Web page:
Just kidding, of course it’s not the last Esper Dragons article you’ll read. You’ve probably seen a billion pieces on Mono-Black Devotion, Jund, Faeries, and everything else that once dominated Standard, so expect the same from this great deck.
I would’ve liked to submit something a little more original as my first article for ChannelFireball, but with the Pro Tour, GP Krakow, RPTQ, and GP Toronto, Standard has been the only format on my mind lately and I didn’t want to miss the opportunity to share my knowledge while it’s fresh.
Esper Dragons by Pascal Maynard
The numbers in this list could go in different directions depending on what metagame you’re expecting, this is the list I wanted at GP Toronto in a predicted field of Esper Dragons, Atarka Red, Abzan Megamorph, Abzan Aggro, Abzan Control, and Ojutai Bant. There are obviously other decks, but these have a big enough presence to make me shift numbers to beat them.
This is possibly the biggest ”innovation” anyone can make to the deck. While it’s hard to argue what is better, I found Temple of Enlightenment to be very underwhelming.
I had a hard time having blue mana on time for Silumgar’s Scorn and Dissolve, which led me to play 3 Flooded Strand and an extra Island. I cut 1 Polluted Delta because I only have 1 Swamp and the 2nd Swamp has been swapped for a 2nd Urborg, which has proven to be great at curving out Bile Blight and Drown in Sorrow.
It makes the necessary Plains, extra fetchlands, and Haven of the Spirit Dragon better as well.
Since Elspeth, Sun’s Champion is seeing much less play, I don’t mind having Silumgar, the Drifting Death in my sideboard as basically just a sideboard card against Abzan Control. This gives me room for the 4th Dragonlord Ojutai.
There’s a neverending debate about the two Silumgars. I prefer Dragonlord Silumgar especially with 4 Thoughtseize, also the four Ojutais can work as removal magnets so that I can resolve the Dragon Sower of Temptation fearlessly.
Turn-five Dragonlord Ojutai is such a powerful play that I’m winning a higher percentage of games when it comes down as early as possible.
I don’t want less than 4.
Foul-Tongue Invocation is good against 5/6 of the most-played decks, Bant being the only deck it’s bad against.
I would have the 3rd Bile Blight, but I cut it for the 4th Thoughtseize. This is mostly a concession to Esper mirrors, because Bile Blight is dead there most of the time.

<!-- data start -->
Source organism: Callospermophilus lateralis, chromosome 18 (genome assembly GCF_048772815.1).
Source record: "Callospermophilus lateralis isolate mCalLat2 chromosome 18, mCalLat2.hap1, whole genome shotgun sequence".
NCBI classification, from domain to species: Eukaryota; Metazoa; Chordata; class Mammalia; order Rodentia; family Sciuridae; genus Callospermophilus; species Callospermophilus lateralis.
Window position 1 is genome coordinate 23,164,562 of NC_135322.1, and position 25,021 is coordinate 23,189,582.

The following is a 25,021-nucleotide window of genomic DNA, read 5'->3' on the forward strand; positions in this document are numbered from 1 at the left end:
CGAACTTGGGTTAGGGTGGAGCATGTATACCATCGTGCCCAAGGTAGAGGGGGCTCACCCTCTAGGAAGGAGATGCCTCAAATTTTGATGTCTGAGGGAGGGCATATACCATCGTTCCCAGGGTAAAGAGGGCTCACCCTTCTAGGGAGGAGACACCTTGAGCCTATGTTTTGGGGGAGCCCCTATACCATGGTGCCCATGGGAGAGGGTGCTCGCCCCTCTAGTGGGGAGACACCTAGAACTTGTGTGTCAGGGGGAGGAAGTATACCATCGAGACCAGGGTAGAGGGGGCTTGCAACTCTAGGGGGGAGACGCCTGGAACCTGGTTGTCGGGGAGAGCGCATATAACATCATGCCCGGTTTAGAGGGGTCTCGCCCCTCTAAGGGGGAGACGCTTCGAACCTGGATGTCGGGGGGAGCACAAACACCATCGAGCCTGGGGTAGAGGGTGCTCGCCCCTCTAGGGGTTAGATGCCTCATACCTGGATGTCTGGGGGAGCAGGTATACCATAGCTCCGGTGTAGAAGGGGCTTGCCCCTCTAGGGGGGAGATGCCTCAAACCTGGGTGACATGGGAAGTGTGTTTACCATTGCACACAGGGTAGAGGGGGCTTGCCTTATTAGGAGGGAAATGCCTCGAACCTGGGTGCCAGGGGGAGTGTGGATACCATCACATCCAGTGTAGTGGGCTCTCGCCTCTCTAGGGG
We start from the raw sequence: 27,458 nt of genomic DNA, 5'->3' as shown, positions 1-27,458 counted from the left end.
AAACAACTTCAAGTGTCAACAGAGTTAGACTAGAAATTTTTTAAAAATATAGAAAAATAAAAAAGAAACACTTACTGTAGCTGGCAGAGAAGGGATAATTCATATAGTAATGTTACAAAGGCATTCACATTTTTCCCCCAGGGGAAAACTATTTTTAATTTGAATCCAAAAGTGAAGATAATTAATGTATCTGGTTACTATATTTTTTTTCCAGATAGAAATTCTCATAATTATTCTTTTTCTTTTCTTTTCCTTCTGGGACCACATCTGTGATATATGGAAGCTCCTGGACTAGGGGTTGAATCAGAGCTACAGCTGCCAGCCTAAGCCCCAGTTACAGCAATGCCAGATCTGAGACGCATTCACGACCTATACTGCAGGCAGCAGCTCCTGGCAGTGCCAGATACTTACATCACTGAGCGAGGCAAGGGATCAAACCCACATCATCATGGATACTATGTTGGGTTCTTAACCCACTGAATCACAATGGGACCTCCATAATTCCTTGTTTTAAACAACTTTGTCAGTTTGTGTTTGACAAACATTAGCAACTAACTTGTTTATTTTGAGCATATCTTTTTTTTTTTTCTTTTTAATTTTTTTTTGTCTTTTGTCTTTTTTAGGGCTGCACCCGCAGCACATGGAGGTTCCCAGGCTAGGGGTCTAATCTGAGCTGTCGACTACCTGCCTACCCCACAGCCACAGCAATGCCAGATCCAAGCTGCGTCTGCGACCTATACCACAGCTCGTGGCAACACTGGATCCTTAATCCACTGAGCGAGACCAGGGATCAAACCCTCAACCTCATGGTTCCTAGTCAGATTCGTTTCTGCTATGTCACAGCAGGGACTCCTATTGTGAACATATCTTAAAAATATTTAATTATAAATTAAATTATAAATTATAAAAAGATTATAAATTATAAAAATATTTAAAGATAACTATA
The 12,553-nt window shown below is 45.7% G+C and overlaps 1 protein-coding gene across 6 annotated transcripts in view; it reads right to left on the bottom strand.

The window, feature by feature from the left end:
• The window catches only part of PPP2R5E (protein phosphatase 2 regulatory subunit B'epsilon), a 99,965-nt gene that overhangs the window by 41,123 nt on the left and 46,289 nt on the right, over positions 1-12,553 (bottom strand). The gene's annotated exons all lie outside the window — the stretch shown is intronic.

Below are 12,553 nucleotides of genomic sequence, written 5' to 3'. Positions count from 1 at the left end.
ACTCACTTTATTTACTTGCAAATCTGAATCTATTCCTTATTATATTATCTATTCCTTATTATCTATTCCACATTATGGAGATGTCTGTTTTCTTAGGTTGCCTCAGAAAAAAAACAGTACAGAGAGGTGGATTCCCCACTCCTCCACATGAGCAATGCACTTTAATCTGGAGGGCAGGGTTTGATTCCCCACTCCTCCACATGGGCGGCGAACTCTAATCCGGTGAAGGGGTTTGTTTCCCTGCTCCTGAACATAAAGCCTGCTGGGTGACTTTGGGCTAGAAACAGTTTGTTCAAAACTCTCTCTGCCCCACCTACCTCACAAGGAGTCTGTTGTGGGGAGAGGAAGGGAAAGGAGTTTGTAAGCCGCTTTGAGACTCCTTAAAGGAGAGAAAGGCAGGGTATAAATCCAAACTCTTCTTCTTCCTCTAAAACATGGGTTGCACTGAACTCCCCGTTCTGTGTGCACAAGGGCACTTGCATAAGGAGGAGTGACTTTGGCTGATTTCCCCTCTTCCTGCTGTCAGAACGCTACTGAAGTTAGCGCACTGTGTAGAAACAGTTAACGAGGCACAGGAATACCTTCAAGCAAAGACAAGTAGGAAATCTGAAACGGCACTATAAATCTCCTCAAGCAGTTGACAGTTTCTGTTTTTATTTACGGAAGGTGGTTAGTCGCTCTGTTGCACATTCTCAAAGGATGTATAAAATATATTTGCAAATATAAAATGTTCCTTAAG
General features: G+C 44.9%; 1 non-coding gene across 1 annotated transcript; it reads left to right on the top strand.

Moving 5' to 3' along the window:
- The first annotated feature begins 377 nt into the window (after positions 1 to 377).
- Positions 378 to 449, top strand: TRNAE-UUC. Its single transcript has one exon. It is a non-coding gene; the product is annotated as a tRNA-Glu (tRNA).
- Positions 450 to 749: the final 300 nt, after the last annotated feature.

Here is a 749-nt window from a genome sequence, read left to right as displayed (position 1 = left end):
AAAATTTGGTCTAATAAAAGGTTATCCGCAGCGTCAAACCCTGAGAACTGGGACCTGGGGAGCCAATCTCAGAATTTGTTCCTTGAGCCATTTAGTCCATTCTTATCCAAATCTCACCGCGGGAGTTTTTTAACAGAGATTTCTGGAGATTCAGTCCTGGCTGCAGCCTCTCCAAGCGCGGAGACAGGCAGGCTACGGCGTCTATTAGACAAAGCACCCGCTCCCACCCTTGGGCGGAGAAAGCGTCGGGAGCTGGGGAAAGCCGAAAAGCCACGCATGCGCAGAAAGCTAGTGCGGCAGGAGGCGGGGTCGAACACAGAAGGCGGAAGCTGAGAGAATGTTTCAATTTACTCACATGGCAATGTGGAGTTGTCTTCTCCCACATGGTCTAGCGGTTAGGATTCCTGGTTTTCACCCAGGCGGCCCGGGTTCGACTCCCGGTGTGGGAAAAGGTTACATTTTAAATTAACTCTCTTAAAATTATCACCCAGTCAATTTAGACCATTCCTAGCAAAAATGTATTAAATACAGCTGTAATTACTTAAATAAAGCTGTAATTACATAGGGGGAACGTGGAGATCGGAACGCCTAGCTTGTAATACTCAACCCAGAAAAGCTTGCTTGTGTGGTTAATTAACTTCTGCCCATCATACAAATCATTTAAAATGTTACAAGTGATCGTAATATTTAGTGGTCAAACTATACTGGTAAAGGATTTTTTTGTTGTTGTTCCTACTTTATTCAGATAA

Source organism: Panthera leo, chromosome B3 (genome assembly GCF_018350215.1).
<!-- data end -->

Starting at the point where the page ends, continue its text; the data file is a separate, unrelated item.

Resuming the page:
Hero’s Downfall has gotten worse since there’s basically no planeswalkers played. I would want a 3rd if I was expecting a lot of Ashioks. It’s also not bad when Ultimate Price and Bile Blight are too conditional, but if that was the only reason I would run the 1 Murderous Cut, which is much better in this version with 6 fetchlands.
Ultimate Price is the best removal when it’s not as conditional as it is right now. It used to be one of the best cards against RG Dragons, but that deck is nonexistent nowadays. Most decks still play 6-7 good targets, which is why I love the first Ultimate Price, but the 2nd often finds no target.
Probably the most controversial choice in my list is the 4 Thoughtseize. The biggest selling point is that you’ll play the mirror many times and it’s hands-down the most efficient card you can play. It pairs well with my four Dragonlord Ojutai–the fact that you can decide to spend the single mana a turn before or after casting the Dragon makes it much more versatile than counterspells.
Arguments for not having a full playset of the powerful discard spell in the past have been that it becomes useless in the late game, although this is not true anymore. At least from the most-played decks, besides Atarka Red, they all have solid late-game cards, removal sitting in their hand, a morph they are keeping to bring back Deathmist Raptor, or a card they brought back with Den Protector. I found myself always pleased with drawing Thoughtseize at just about every stage of the game. Even the life loss is mitigated by the full set of Foul-Tongue Invocation.
Thoughtseize serves as an answer to everything, not having to worry if you put the right removal in your deck. This is why after sideboard you will see me sideboarding out a number of them in favor of removal spells that are good in a certain matchup.
I kind of wish I had something other than Dissolve, but it’s not the worst. The reason I have a Dissipate in the sideboard is that having 1 in your 60 against opposing Risen Executioners makes a good bit of difference. Incidentally, it takes care of Deathmist Raptor and Haven of the Spirit Dragon’s friends.
I had a list with 2 maindeck–paired with Thoughtseize it’s just brutal. What made me go back to just 1 is the popularity of Abzan decks, I just dont like it all that much when my opponent has access to Hero’s Downfall AND board presence in the form of big creatures.
It’s awesome in the mirror as a cheap threat that can only be answered with their few Downfalls. It’s at its best against Bant–they can only get rid of it by attacking–but everyone knows Sylvan Caryatid is not very good at doing that.
Here the Self-Inflicted Wound slot could be Ugin and/or Perilous Vault if you expect many Ashioks, Grindclocks, or Risen Executioners. I suggest taking out a Hero’s Downfall if it’s Risen Executioner.
Atarka Red or Red Deck Wins Variants
I’m boarding out Dragonlord Ojutai because they have Self-Inflicted Wound, and it can be quite devastating to play turn-5 Ojutai if he dies on the spot. I just don’t want my hand to be flooded with him early here.
Hopefully my knowledge on this deck helped some of you, feel free to ask questions if I missed anything!
[Editor’s note: The main deck was 58 cards, 2 Anticipates we missing and have now been added.]